Blockchain-based mobile voting and citizen engagement startup Voatz has raised $7 million in a Series A fundraising round. The round was led by Medici Ventures, the venture arm of e-commerce platform Overstock and Colorado-based seed accelerator Techstars. Oakhouse Partners and Urban Innovation Fund also participated.
In a press release, the company stated that it would use the funds to enhance the accessibility and usability of its platform and to develop its security in the wake of new pilot projects.
Voatz has been a pioneer in a field that has garnered a lot of interest in recent times. While many appreciate the convenience that mobile voting offers, there have been fears that it could be easily manipulated or infiltrated.
Still, Voatz has continued to attract several jurisdictions onto its platform, the latest of which was the city of Denver in Colorado. The election concluded earlier this week, and the startup says it was a big success although it’s yet to share the number of people who used its platform. In Denver, Voatz’ mobile voting platform was only availed to active-duty military personnel and their eligible dependents as well as overseas U.S. citizens.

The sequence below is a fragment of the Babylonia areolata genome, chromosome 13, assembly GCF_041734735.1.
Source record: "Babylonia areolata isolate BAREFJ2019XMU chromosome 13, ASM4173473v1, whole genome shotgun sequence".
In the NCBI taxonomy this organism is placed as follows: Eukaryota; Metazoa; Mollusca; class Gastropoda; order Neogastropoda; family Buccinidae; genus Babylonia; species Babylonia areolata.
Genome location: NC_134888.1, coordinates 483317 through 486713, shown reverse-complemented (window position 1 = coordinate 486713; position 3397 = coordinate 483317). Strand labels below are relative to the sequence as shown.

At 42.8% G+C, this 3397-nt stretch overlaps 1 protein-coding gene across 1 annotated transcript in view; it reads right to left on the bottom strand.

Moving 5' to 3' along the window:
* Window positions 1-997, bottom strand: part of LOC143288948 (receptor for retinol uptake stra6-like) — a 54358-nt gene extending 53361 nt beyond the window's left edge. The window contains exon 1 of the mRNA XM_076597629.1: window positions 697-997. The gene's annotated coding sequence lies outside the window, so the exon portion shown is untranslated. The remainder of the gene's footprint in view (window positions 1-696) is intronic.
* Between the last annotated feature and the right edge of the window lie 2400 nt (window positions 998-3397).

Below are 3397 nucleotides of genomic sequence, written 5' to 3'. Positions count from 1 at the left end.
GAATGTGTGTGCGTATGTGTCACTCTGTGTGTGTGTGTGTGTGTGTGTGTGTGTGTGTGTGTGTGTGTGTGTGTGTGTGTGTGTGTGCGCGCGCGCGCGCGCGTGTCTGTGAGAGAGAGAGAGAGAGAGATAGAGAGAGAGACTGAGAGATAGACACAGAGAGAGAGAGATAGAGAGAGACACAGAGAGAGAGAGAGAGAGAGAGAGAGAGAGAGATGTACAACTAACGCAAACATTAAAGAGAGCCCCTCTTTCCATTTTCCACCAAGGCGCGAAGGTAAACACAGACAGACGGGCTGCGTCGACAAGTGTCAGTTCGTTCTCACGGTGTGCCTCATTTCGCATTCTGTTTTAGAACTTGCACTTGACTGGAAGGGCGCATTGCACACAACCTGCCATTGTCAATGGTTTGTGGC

This was the second funding round that Medici Ventures had led in Voatz. The startup had previously raised $2.2 million. Medici Ventures’ president Jonathan Johnson expressed his company’s belief that mobile voting would become a mainstay, which was why his company was backing Voatz.
He stated: “Voting is a great application of blockchain technology. What Voatz is doing to allow more registered voters to participate remotely in elections in a safe and secure way is important. It bodes well for more widespread adoption of the Voatz application. That’s one reason we’ve increased our investment in the company by leading this Series A round.”
Voatz has now administered 39 elections for towns, cities, states, political parties, unions and more. In 2018, the startup conducted the first mobile blockchain vote in the U.S. when it partnered with West Virginia in the 2018 primary elections.
However, not everyone agrees with the use of mobile voting platforms. Some security experts have deemed Voatz a disaster waiting to happen, criticizing its encryption and authentication services. Others have criticized the fact that the information stored on the blockchain could become de-anonymized in the future, revealing the voting details of users who voted via the app which would go against the ethos of the secret ballot.
New to Bitcoin? Check out CoinGeek’s Bitcoin for Beginners section, the ultimate resource guide to learn more about Bitcoin—as originally envisioned by Satoshi Nakamoto—and blockchain.